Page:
This week is a series of posts about depression, anxiety, family issues, and other brainweasels, for the people who have come on over from CaptainAwkward.com's various open threads. Hello, welcome, and feel free to comment here.

I have an anxiety disorder. My medical records say "anxiety disorder, NOS". NOS is for Not Otherwise Specified, and translated from doctor-speak, that means, "You obviously have a thing, but you don't fit precisely into any of the insurance company's boxes, so we've pasted together parts of two or three different checklists and then also written some things in the margins."

My anxiety disorder presents weirdly sometimes. If you've read more than two or three of these blog entries, you probably could have guessed that. The thinky parts of my brain work even when nothing else does; so I tend to go in and talk to people looking like a paranoid insomniac basket case, but sounding like I've just escaped my classes at the local medical school. Very few people have any idea what to do with someone who can sit in a chair and calmly ask to be kept away from all of the TVs in the waiting room that are tuned to CNN because international politics terrifies her, while registering a resting heart rate of 140bpm. Pretty much the only medical person I've ever met who wasn't flummoxed by this was a psych nurse in Flagstaff who I suspect was a veteran, but never got the chance to ask.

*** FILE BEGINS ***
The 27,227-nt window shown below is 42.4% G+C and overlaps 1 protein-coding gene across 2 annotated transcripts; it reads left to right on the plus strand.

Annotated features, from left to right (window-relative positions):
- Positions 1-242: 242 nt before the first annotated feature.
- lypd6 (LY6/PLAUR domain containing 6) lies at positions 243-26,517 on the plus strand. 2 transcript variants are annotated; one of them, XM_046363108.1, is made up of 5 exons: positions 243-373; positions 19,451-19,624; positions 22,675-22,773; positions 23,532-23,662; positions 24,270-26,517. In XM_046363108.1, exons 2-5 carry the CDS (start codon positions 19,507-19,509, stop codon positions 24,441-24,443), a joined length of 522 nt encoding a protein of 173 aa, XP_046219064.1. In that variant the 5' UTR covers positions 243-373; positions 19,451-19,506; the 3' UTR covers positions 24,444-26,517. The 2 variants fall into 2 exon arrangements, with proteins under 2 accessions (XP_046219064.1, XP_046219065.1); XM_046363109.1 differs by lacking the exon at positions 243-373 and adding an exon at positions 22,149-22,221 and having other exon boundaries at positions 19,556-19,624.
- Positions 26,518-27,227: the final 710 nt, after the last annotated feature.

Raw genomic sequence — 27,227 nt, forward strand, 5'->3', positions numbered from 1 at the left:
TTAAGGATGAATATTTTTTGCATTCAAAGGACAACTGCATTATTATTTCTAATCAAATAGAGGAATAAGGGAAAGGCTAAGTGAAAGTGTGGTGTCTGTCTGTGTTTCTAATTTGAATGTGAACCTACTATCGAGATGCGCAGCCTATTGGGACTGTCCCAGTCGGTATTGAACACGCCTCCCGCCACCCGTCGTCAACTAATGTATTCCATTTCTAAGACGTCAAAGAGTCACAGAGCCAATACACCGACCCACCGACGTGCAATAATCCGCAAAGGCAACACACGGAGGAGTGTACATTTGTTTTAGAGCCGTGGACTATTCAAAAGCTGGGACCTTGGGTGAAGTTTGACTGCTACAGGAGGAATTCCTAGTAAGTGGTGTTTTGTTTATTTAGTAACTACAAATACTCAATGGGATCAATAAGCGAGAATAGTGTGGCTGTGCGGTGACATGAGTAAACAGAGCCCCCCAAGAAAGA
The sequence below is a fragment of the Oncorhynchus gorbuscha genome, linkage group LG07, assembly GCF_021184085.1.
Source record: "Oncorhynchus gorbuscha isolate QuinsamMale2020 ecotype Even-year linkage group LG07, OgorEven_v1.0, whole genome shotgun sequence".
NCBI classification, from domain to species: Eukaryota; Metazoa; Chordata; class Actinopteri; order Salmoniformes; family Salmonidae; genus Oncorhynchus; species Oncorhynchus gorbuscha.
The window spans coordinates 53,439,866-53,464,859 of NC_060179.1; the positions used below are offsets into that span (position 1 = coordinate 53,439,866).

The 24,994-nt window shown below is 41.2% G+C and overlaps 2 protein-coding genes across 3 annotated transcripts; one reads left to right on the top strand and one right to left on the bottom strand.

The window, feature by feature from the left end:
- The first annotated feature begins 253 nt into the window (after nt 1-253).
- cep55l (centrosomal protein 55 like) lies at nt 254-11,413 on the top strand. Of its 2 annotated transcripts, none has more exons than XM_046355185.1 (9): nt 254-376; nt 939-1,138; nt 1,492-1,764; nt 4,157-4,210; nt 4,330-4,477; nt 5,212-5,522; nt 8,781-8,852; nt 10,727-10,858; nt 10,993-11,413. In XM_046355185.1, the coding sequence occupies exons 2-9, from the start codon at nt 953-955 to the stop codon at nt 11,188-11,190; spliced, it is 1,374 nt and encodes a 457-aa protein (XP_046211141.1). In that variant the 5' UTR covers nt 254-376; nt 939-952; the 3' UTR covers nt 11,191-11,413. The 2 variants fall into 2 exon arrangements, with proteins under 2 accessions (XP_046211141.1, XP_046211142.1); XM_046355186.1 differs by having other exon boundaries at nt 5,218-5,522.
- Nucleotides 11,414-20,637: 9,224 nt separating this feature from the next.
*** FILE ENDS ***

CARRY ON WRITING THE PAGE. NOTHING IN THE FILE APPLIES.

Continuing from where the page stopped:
One of the most difficult things I have to explain over and over and fucking over again is that I don't talk myself into panicking. I gather most people do. They seize upon something bad that might happen and then catastrophize for a while, make plans, catastrophize the possible failure of those plans, make more plans... and so on and so forth, ad infinitum. I don't do that. I talk myself out of this stuff more often than not. When it doesn't work, it does't work because the panic response is faster than the speed of conscious thought. 

Time for an example. I keep myself on about an 85% world news blackout, because that shit scares me to death. I've gotten quite good at it. I happened to be in an Airbus over the Rockies when the Second Iraqi War started, and the bastard pilot decided to break my streak of pleasant ignorance by announcing this over the cabin loudspeakers. My family picked me up from the airport, and my mother helpfully informed me on the way back to their house that my sister had spent the past couple of hours terrified that someone would shoot my plane out of the sky. Because routine flights on a cheaply-outfitted A330 from O'Hare to Sky Harbor are such a juicy target for terrorists, I guess?

Spending time with my family has never been good for me, my government was yammering about Weapons of Mass Destruction, I had classes with loads of homework going on at the time, and these things sent me into a death spiral. I started jumping at absolutely everything. I lived in Flagstaff then, and there's a small airport outside of town that's used mostly as a refueling depot for the medivac choppers and as a landing strip for the NOAA planes; the place is jammed into a fairly small valley in the mountains, so one of the common takeoff paths for light aircraft goes right over the town. The NYYEEERRRRRROOO noise of planes going overhead started setting me off.

What would happen was this: 
  1. A NYYEEERRRRRRROOO noise would happen overhead.